Face Time is an interactive memoir about my terrifying decent into self-loathing and despair when I was diagnosed with two pretty rotten health issues. Don’t worry, though, it won’t be depressing. And like every good hard-knock life story, there’s a happy ending. Except in my case, there was a happy beginning, and I wouldn’t in any way classify it as a hard-knock life.
All I can promise you is a third-row ticket to the storytelling show about the incredible transformation that took place in my personality, and my mental and emotional states as I became sicker and sicker. Slowly, beat by beat and day by day, I became so unrecognizable to myself that I resigned to being someone else, and I didn’t realise exactly how much I had lost until I woke up one morning in the hospital, practically back to normal.
There’s lots you could be reading right now: fear-inducing reports of a plague, accusations of misappropriating tax-payer money, and charges of murder. This blog is not a news article about how to hang a yellow flag outside your door to signal quarantine. This is a story about losing control of my body and the toll it took. It’s the latest theory in mind-body connection based on my very unscientific research - my life.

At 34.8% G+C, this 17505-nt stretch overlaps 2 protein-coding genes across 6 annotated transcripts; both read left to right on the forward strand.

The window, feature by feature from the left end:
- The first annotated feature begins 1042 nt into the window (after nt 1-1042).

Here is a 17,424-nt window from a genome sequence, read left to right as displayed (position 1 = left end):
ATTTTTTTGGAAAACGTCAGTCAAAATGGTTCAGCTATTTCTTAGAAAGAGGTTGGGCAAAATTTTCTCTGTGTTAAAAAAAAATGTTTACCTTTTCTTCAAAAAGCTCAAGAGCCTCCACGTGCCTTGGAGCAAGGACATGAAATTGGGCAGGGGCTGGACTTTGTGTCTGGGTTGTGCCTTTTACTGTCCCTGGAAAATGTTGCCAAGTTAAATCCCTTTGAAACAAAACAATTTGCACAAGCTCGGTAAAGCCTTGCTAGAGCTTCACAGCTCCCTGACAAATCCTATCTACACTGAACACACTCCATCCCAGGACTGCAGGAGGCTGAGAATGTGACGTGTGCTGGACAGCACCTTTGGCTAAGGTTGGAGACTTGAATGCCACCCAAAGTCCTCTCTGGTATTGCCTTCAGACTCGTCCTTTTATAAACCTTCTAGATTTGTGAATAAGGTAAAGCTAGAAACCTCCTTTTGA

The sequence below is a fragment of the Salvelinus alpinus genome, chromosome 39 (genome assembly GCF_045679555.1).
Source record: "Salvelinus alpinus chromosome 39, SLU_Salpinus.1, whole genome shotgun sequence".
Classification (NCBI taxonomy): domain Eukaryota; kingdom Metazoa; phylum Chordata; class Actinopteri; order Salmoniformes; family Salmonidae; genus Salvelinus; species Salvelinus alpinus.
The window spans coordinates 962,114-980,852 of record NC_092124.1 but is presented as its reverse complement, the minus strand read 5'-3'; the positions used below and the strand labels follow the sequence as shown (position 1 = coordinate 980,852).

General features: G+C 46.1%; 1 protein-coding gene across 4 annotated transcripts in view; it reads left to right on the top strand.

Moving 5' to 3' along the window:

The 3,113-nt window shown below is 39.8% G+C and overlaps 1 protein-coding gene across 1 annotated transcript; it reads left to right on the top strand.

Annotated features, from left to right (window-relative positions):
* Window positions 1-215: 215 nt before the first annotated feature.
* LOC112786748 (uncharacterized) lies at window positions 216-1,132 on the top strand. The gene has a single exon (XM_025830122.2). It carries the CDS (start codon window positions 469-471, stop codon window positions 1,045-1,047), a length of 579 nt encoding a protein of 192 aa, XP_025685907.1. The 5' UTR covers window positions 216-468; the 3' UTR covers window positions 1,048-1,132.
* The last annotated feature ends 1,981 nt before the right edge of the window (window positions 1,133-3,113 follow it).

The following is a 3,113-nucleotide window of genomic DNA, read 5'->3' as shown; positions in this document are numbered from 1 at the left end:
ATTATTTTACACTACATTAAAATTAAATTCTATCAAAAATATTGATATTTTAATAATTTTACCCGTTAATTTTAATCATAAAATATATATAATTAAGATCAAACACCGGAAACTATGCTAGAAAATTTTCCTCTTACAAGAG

But it’s more than that, too, because this is an interactive memoir. It will work if you comment on the posts and ask questions. Tell me what you want to know, and the answers will magically appear in future entries. For example, if you read about one of my many visits to a specialist, and you ask about the wait times in Canada, you may inspire an entry dedicated to my opinion that the benefits of universal health care far outweigh the drawbacks. I might even back it up with facts.
My goal is to create a memoir with your help that is richer and more accessible than the one I could write on my own. Let me know what you think of my first post.